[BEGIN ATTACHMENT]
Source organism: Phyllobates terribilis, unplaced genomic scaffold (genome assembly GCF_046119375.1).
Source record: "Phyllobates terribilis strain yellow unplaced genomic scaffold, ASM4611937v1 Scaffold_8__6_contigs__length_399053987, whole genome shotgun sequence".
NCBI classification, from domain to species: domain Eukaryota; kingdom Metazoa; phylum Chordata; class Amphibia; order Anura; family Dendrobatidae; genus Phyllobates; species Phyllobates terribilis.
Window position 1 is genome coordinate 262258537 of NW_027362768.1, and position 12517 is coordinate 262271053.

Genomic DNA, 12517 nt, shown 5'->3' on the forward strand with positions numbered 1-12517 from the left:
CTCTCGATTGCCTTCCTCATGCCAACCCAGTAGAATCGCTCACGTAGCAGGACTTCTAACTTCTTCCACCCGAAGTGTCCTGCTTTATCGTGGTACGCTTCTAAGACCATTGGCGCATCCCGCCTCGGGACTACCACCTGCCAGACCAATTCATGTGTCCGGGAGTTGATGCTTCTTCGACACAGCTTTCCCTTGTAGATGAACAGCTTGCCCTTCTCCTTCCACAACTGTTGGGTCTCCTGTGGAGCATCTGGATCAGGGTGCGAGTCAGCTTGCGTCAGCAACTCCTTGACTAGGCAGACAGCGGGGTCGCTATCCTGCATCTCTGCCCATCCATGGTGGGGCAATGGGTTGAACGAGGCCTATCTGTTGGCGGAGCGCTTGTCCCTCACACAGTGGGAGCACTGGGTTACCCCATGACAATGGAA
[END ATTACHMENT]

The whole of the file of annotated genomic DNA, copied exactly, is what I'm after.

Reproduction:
Source organism: Phyllobates terribilis, unplaced genomic scaffold (genome assembly GCF_046119375.1).
Source record: "Phyllobates terribilis strain yellow unplaced genomic scaffold, ASM4611937v1 Scaffold_8__6_contigs__length_399053987, whole genome shotgun sequence".
NCBI classification, from domain to species: domain Eukaryota; kingdom Metazoa; phylum Chordata; class Amphibia; order Anura; family Dendrobatidae; genus Phyllobates; species Phyllobates terribilis.
Window position 1 is genome coordinate 262258537 of NW_027362768.1, and position 12517 is coordinate 262271053.

Genomic DNA, 12517 nt, shown 5'->3' on the forward strand with positions numbered 1-12517 from the left:
CTCTCGATTGCCTTCCTCATGCCAACCCAGTAGAATCGCTCACGTAGCAGGACTTCTAACTTCTTCCACCCGAAGTGTCCTGCTTTATCGTGGTACGCTTCTAAGACCATTGGCGCATCCCGCCTCGGGACTACCACCTGCCAGACCAATTCATGTGTCCGGGAGTTGATGCTTCTTCGACACAGCTTTCCCTTGTAGATGAACAGCTTGCCCTTCTCCTTCCACAACTGTTGGGTCTCCTGTGGAGCATCTGGATCAGGGTGCGAGTCAGCTTGCGTCAGCAACTCCTTGACTAGGCAGACAGCGGGGTCGCTATCCTGCATCTCTGCCCATCCATGGTGGGGCAATGGGTTGAACGAGGCCTATCTGTTGGCGGAGCGCTTGTCCCTCACACAGTGGGAGCACTGGGTTACCCCATGACAATGGAA